Puerto Vallarta, Ola y Adios

TUESDAY (Martes), May 24

Puerto Vallarta is a favorite resort for winter visitors.  They leave before the hot weather starts.  We, on the other hand, chose to visit during sauna season.  How hot and humid is it?  At the beach front hotel we stopped at for a cold drink, chilled towels are handed out at no charge.  But I’m getting ahead of myself.

After Mazatlan we visited tiny Boca de Camichin, an off-the-beaten-track fishing town on the Rio San Pedro. The town is famous within Mexico for its ostiones (oysters) which are aquacultured in the river.

Our friend Oscar from Mazatlan recommended that we get in touch with Roberto Mata, a good friend of his and the owner of Ecomata, an ecotourism company, for a birdwatching tour of the extensive mangroves. The extended Mata family also own a restaurant at the river’s edge.  While waiting for Roberto who was returning from a nearby town, we had lunch in the restaurant.  The fish I ordered, Pargo, prepared in the sarandeado style, was out-of-this-world delicious. How good was it?  So good that I ordered it again the next day.

When Roberto arrived we made plans for a tour the next day.  But Roberto wanted to take us out in the evening, at no charge, to see if we liked the way he did things. (That’s the best explanation I can come up with.)

Roberto drove us to a place in the mangroves where we met the boat.  On the way we birded from his truck.  When the boat arrived, piloted by Roberto’s uncle Julio, we toured the mangroves for at least an hour. They also showed us jaguar tracks in a seasonally dry area of the wetlands.

It was during the tour that I made a serious mistake.  Because of the oppressive heat and humidity I wore a T-shirt instead of a long sleeve shirt but did not use an insect repellant.  The no-see-ums feasted on me.  The next morning I discovered that I was allergic to their bites.  It was all I could do to stop myself from tearing the skin off my arms.

The next morning we met Roberto at 6am.  The tide was out so we birded the shore, moving to a new location every time the bugs discovered a new local source of protein.  Julio showed up with the small boat (they called it a canoe) that we used the previous evening.  Later during the tour we transferred to a larger boat.  We saw a lot of birds in the mangroves, but almost all were all familiar to us.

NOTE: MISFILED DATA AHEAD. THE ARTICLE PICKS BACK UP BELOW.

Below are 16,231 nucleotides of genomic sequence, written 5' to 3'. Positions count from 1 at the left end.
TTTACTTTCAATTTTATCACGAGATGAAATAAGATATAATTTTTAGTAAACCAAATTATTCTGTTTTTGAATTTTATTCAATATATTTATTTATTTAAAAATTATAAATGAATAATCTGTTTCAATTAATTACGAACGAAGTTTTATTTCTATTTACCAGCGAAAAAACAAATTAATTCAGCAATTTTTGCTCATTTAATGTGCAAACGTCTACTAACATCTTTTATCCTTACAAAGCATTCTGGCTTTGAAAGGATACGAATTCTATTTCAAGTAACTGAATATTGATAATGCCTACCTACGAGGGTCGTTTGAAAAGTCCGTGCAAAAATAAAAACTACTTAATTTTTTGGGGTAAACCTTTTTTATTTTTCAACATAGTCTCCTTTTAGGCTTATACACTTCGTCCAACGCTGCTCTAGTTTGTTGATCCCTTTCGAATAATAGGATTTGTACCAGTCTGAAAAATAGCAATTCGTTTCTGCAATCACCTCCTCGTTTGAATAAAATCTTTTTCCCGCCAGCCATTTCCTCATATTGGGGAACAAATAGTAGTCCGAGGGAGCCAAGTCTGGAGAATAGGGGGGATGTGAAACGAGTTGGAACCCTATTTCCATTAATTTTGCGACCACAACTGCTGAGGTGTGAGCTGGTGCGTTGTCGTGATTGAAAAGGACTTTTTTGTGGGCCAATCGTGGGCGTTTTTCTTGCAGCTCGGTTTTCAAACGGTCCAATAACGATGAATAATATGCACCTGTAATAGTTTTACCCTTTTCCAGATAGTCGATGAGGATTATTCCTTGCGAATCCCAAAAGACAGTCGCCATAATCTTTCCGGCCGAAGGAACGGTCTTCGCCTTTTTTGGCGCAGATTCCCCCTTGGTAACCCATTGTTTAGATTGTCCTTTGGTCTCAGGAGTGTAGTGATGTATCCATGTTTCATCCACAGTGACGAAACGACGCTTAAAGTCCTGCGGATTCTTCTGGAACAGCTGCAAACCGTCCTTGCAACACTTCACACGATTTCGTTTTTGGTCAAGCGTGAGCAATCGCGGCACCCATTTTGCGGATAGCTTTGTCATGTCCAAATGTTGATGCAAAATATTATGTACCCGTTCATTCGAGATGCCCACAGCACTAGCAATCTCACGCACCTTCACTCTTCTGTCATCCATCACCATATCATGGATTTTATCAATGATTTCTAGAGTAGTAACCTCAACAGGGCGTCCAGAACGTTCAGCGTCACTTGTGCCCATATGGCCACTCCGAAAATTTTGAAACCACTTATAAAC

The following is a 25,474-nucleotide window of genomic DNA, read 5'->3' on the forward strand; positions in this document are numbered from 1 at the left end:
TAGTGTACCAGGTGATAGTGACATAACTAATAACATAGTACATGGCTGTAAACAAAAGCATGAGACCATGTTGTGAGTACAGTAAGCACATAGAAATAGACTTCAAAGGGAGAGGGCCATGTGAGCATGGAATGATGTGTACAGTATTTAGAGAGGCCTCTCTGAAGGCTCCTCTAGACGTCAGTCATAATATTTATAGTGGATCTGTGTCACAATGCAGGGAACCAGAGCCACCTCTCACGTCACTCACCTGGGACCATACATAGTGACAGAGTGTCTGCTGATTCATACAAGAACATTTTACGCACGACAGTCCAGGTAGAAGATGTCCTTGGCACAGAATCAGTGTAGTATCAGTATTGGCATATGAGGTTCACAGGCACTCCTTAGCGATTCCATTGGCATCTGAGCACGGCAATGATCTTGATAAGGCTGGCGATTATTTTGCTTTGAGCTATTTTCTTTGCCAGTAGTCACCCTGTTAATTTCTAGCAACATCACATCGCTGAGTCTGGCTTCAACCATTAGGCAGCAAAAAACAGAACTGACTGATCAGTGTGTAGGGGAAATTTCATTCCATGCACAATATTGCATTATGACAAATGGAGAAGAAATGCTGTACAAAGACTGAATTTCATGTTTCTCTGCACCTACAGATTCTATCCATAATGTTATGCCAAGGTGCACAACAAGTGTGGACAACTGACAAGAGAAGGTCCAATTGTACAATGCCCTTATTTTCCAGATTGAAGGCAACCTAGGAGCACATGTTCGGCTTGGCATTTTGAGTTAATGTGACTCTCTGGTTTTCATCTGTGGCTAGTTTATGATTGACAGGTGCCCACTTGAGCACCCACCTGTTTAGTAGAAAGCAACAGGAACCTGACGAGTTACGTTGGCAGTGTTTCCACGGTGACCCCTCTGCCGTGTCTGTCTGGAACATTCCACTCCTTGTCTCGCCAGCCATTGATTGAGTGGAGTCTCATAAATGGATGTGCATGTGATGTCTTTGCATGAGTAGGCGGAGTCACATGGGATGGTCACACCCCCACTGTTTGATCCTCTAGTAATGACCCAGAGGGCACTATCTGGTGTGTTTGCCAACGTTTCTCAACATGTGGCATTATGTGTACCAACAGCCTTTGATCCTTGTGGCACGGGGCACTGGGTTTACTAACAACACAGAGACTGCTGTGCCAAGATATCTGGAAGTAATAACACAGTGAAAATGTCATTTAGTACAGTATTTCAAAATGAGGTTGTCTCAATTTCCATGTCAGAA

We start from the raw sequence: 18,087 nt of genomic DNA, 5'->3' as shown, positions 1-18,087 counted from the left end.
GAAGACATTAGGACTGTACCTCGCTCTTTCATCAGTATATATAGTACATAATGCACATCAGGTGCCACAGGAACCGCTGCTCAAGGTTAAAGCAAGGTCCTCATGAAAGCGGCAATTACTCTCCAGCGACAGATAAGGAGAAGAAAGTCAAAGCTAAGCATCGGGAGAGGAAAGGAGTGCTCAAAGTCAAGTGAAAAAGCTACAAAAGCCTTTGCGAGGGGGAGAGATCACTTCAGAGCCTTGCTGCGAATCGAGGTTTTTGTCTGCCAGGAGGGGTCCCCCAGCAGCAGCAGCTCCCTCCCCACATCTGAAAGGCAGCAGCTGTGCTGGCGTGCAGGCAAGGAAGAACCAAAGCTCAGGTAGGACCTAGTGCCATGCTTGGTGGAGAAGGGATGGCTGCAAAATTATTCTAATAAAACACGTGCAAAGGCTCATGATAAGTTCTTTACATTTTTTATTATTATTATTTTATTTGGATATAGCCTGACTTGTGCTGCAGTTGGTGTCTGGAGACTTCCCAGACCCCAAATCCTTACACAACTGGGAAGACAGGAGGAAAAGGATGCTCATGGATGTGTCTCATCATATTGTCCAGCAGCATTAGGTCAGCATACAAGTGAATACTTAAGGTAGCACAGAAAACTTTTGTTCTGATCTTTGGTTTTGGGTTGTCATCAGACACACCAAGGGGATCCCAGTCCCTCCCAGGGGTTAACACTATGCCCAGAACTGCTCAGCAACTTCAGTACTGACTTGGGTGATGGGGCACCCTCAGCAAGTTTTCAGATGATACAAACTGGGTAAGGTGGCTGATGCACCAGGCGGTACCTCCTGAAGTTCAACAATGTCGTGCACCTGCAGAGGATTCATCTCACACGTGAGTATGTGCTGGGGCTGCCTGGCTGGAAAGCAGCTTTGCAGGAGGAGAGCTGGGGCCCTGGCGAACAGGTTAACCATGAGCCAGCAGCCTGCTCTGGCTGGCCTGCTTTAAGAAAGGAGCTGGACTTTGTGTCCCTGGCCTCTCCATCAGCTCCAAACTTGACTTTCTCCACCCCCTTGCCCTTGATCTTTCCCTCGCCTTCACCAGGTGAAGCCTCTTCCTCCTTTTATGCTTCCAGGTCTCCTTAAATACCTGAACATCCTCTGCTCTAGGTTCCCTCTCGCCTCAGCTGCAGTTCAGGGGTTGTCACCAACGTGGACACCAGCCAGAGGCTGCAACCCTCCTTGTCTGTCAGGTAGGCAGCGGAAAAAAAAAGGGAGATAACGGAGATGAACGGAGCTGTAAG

Later in the afternoon I (Chris was a little under the weather) went with Roberto and Julio for a drive.  We had a hilarious encounter with a herd of Brahma cattle that surrounded the truck.  They apparently thought we were there to feed them, and were annoyed to find out that was not the case. Later on I had the opportunity to see a Roseate Spoonbill, a beautiful bird that I had not seen since our trip to Costa Rica in the 90’s.

We left Boca de Camichin in the morning for the drive to Puerto Vallarta.  The route goes through Santiago Ixcuintla.  The road in and out of town is torn up.  Someone forgot to put up directional signs for the detour.  We finally gave up and paid a taxi M$60/$4 to lead us out of town.

In Puerto Vallarta we checked into Puerto Vallarta Trailer Park, a walled compound in a residential neighborhood.  It was probably a nice place in 70’s.  The current generation that runs it could care less about upkeep and cleanliness.

We ventured out for dinner.  The Yelp-reviewed place in the neighborhood was closed; we had a forgettable meal at a hotel. (The Caesar Salad came with the dressing in a bottle.)

This morning we took a taxi to the main plaza – aka tourist central.  Ate breakfast at “The Omelet’s House” then wandered around the old town and the Malecón while sweating profusely.  Taxi back to the RV park.  I took a shower using our camper’s outdoor faucet –  first time I’ve done that.

The plan is to leave tomorrow, stopping at the Botanical Gardens on the way out of town.  Destination is Guadalajara – birthplace of mariachi.